Common Core State Standards: Producing clear and coherent writing in which the development, organization and style are appropriate to the task; reading closely what a text says explicitly and to make logical inferences from it.

4. A True Hero

A Minnesota man who helped rescue a kidnapped teenage girl refused to accept a $7,000 reward for his actions — and instead turned the money over to the girl’s family. Earl Melchert discovered the girl running through a field on his property after she had escaped from captivity that had lasted nearly a month. When he discovered her, she had just swum across part of a lake to escape three men who had imprisoned and assaulted her for 29 days. The police chief of Alexandria, Minnesota, told him he was entitled to the reward for calling police and protecting the girl until officers could arrive. But he would have none of it. “I think it’s going to the best place it can go,” he said when turning over the money to the girl’s family. People can be heroes in many ways. They can do physical things like rescuing someone, or they can take heroic or courageous stands on issues. In the newspaper or online find and closely read a story about someone who has done something heroic in your view. They can be famous or not famous, and their action can be large or small. Use what you read to write a “Profile of a Hero,” telling the story of what this person did and why you consider it heroic.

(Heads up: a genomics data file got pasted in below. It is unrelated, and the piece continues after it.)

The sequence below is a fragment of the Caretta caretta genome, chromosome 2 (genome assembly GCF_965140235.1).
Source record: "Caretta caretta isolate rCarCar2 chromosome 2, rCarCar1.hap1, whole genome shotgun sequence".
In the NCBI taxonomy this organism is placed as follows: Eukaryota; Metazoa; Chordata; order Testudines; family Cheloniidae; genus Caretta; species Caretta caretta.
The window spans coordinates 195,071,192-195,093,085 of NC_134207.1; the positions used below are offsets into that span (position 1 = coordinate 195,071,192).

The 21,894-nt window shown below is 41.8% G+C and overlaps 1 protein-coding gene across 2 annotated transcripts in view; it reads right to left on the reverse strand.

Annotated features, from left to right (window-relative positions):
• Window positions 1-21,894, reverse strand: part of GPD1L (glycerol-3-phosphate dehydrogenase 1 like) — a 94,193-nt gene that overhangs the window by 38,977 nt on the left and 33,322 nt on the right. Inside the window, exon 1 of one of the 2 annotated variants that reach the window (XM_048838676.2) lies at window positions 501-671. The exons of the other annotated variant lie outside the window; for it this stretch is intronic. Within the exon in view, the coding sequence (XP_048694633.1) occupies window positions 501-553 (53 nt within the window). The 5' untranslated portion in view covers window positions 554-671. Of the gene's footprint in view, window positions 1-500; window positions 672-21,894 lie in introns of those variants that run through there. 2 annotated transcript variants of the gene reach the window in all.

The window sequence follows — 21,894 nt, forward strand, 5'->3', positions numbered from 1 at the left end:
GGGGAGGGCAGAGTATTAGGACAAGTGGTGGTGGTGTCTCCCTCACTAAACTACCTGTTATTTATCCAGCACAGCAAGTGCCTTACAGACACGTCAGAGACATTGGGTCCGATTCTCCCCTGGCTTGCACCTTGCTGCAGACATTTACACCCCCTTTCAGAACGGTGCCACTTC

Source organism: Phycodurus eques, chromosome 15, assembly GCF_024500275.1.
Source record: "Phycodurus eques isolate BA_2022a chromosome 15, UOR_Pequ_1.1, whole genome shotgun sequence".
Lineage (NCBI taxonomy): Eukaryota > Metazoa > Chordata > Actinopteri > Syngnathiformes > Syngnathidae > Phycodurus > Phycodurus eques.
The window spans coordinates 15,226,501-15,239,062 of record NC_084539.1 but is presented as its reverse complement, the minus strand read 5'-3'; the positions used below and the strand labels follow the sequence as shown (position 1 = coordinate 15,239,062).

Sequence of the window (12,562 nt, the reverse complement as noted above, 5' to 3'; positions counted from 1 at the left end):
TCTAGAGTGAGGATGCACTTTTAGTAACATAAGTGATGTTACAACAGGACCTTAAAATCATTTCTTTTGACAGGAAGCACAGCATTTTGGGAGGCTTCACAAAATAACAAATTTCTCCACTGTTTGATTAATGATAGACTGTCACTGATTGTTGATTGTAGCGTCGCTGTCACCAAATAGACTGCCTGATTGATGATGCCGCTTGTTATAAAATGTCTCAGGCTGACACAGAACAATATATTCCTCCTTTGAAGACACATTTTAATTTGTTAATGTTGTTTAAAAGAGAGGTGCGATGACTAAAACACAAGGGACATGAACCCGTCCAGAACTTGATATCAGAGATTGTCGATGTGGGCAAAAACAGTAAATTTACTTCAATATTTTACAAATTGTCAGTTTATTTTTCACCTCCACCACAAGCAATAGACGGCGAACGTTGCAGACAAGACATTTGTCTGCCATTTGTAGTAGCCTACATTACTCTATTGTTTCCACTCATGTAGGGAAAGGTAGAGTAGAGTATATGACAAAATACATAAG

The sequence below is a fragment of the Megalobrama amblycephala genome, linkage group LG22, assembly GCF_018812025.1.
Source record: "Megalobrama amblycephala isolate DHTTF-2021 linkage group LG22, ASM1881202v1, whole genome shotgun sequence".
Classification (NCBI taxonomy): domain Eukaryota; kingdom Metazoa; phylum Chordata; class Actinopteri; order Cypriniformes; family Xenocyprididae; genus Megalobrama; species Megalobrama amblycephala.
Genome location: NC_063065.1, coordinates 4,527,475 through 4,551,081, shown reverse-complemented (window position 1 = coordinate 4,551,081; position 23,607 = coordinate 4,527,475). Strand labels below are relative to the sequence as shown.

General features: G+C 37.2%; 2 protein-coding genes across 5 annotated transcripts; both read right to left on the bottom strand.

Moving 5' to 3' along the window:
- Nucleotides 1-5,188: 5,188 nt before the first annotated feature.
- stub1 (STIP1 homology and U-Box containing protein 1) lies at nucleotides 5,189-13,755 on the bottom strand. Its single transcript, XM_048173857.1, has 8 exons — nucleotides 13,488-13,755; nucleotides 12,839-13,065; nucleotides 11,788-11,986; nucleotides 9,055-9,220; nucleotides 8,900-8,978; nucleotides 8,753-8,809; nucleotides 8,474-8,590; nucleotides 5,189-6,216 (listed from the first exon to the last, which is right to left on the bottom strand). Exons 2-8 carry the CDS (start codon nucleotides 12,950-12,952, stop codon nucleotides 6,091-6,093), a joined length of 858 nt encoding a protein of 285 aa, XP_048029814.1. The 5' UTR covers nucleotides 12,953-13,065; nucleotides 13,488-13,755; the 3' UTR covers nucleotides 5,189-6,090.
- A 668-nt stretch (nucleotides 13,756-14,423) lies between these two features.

Common Core State Standards: Writing informative/explanatory texts to examine a topic and convey ideas and information clearly; citing specific textual evidence when writing or speaking to support conclusions.

5. Goodbye, USA

For the first time since 1986, the U.S. men’s soccer team will not be part of the World Cup competition when it begins next year. In a stunning upset, the U.S. squad was defeated 2-1 in a regional qualifying competition by the team from Trinidad and Tobago, the lowest ranked squad in the competition. Trinidad/Tobago had won just one of its previous nine matches, and was a huge underdog in the match. One of the Trinidad goals was scored by U.S. defender Omar Gonzalez, who kicked the ball into his own goal by mistake. “I never thought that I would see this day,” Gonzalez said. “It’s the worst day of my career.” Upsets are always big news when they happen in sports. In the newspaper or online, find and closely read a story about a sports upset. Then think like a sportswriter and write out five questions you would like to ask the upset winner, and five questions you would like to ask the loser. As a class, discuss what kind of questions would get the most interesting answers.

Common Core State Standards: Producing clear and coherent writing in which the development, organization and style are appropriate to the task; reading closely what a text says explicitly and to make logical inferences from it.